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Know When to Use Your "But"

By Roger Ellerton Phd, ISP, CMC, Renewal Technologies Inc.

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You have just finished sharing an idea with a colleague and the first word out of her mouth is "but ... " or "Yes, but ..." What's your reaction? Do you think she was actually listening? Do you feel she has rejected your idea? Now assume she said "and" instead of "but." Does this feel different? Do you have a sense she was listening and is now building on your idea? The word "but" has the potential to diminish or kill whatever idea, thought or experience immediately precedes it. "This is a very nice gift, but I am not sure when I would use it." Far too often we use "but" when "and" is a better choice. Begin to notice where in your conversation you can enhance your communication by using "and" in place of "but."

There are definitely times when "but" is useful. Let's explore these and how you can use the word "but" to your advantage.

  • You want or feel you have to declare something, and then would like it to diminish or even disappear from the awareness of those who are listening. "Our plan may not be fully developed, but it is useful to begin putting our resources together now."
  • You want to bring an idea or thought back into the discussion after someone has removed it with a "but." Someone says, "Your idea is great, but we can not proceed until we have all of our resources in place." You may reply with, "Your suggestion to have our resources in place is a good idea, but if we do not start now some of the resources we need may not be available."
  • If someone is cautious or wary about an idea or proceeding, they may respond in a defensive manner with a "but." That is, they may find problems, objections to whatever someone proposes even if it is a good idea. In this situation, there is the potential of both parties focusing on the objection (the part after the "but") and not on the original issue/point. A possible course of action to move things forward is to repeat what the other person has said and replace "but" with "and". The cautious person may say, "I can see your idea is a good one, but I do not have the resources to pursue it." Your response may be, "OK, we agree the idea is good and we need to find the resources so that you can pursue it." Thus, we encourage the cautious person to consider both parts of the argument - the suggestion and the problem. Possible objections are considered in the context of possible advantages of the suggestion/idea.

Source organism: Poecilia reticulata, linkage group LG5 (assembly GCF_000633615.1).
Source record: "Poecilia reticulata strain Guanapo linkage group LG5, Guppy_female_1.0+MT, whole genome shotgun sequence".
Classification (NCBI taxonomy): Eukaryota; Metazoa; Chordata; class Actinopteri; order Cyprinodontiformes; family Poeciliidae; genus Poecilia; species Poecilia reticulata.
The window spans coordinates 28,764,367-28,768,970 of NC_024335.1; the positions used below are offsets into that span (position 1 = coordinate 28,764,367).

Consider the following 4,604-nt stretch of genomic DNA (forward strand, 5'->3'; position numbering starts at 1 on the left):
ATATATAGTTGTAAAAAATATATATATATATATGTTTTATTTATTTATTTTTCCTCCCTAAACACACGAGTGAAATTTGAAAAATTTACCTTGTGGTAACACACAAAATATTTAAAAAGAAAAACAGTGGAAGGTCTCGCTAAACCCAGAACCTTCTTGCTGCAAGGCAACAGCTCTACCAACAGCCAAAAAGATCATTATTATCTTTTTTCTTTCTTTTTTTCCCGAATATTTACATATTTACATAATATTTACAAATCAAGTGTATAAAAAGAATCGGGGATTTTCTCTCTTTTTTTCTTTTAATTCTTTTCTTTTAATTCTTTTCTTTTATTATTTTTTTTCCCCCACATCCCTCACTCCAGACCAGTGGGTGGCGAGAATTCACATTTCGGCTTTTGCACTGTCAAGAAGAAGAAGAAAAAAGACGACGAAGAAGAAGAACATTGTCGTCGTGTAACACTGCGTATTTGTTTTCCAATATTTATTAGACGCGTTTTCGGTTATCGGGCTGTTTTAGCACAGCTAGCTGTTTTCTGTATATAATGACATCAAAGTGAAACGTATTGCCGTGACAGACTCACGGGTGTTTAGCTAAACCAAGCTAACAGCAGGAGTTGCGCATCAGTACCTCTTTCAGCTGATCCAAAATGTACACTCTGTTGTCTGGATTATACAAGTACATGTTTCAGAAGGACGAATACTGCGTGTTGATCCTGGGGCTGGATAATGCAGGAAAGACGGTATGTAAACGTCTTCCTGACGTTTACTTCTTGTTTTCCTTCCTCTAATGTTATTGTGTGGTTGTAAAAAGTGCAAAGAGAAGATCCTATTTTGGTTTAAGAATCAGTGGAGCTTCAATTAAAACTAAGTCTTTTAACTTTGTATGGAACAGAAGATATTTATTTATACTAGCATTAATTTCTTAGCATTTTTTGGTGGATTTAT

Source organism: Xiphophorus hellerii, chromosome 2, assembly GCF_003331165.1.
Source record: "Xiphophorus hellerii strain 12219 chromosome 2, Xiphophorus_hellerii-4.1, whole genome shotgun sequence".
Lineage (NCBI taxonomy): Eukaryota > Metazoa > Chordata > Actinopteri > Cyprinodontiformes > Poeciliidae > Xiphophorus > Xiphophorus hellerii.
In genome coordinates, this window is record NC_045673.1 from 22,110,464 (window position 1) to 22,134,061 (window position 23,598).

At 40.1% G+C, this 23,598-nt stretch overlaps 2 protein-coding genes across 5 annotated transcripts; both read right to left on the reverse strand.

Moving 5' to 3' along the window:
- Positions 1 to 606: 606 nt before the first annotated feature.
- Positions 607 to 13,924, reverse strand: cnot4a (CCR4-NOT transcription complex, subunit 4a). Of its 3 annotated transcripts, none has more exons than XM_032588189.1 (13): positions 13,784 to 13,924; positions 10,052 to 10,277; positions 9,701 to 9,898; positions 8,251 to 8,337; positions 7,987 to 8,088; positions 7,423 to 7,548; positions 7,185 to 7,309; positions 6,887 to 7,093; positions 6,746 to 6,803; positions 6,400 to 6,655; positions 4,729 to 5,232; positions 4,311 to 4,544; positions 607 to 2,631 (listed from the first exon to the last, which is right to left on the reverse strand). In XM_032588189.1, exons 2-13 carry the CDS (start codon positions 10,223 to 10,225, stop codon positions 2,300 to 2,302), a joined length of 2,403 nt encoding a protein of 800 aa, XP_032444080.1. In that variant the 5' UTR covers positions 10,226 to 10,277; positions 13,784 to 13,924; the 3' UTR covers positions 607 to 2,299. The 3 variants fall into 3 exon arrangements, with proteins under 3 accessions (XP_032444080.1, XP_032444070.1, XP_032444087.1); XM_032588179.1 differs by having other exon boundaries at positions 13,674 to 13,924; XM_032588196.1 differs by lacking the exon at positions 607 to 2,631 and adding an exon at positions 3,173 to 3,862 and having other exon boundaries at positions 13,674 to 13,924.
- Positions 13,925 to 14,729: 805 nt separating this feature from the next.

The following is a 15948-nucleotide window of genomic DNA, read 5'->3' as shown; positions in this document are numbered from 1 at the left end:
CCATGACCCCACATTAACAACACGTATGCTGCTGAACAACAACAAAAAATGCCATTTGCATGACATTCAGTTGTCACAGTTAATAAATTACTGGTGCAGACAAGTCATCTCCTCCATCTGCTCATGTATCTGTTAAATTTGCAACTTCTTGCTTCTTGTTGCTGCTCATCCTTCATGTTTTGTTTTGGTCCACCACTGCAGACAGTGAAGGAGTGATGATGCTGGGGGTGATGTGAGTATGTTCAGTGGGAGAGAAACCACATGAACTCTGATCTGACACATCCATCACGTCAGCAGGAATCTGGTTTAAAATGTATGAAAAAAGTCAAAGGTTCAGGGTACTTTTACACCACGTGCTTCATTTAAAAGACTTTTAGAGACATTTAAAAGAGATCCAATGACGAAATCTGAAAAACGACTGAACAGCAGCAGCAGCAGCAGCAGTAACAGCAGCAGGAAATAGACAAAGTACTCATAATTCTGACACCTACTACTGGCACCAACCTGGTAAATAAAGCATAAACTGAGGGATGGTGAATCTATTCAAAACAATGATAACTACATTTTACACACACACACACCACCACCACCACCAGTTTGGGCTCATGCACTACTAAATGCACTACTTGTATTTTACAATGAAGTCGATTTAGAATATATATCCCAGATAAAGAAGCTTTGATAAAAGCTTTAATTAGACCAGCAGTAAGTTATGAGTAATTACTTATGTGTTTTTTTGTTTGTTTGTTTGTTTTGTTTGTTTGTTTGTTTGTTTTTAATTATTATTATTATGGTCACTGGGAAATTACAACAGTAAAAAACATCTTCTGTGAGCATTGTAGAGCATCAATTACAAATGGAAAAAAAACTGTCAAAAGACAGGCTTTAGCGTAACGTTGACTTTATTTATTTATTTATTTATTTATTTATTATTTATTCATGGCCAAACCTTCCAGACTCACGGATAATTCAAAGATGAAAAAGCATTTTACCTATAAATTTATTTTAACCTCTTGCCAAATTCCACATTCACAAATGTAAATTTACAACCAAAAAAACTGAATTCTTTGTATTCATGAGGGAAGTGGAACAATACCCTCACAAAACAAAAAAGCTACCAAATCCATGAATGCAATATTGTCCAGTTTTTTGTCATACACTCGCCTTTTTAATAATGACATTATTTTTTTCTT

• You can use "but" as a preemptive move with someone who tends to respond with a "Yes, but,". For example, you want to make a proposal to your boss, who you know from experience tends to find objections, or respond negatively to other people's ideas or proposals. "You may think what I propose won't work, but I'd like you to review my proposal and see what you think." If your boss is someone who tends to take the opposite view, he will feel compelled to disagree with the idea before the "but", particularly if you have a slight pause before proceeding with the "but" and the rest of your thought. This will tend to move him toward agreement with the second part of your sentence. That is, he will have a tendency to respond negatively to the first part of your sentence, and the "but" will "take this off the table". As a result, he is more likely to consider your proposal on its merits. If you're sure that someone will oppose what you say, giving him something else to object to allows him to approach the second part of your sentence with a more open mind.

The next time you are in a conversation, pay attention to your and the other person's "but".

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Author: Roger Ellerton is a certified NLP trainer, certified management consultant and the founder and managing partner of Renewal Technologies. The above article is an extract from his book Live Your Dreams Let Reality Catch Up: NLP and Common Sense for Coaches, Managers and You.

Copyright © 2007, Renewal Technologies Inc. All rights reserved.

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